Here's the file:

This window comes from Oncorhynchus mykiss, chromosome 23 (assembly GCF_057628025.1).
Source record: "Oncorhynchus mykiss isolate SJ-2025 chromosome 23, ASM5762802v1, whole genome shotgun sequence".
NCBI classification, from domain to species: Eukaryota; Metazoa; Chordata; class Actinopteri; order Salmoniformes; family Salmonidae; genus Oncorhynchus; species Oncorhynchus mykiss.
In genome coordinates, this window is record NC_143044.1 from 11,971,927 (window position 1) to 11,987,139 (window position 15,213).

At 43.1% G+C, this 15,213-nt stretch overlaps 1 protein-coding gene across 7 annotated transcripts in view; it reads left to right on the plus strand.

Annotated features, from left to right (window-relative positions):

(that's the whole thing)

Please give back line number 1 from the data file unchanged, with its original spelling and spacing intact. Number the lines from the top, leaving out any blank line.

This window comes from Oncorhynchus mykiss, chromosome 23 (assembly GCF_057628025.1).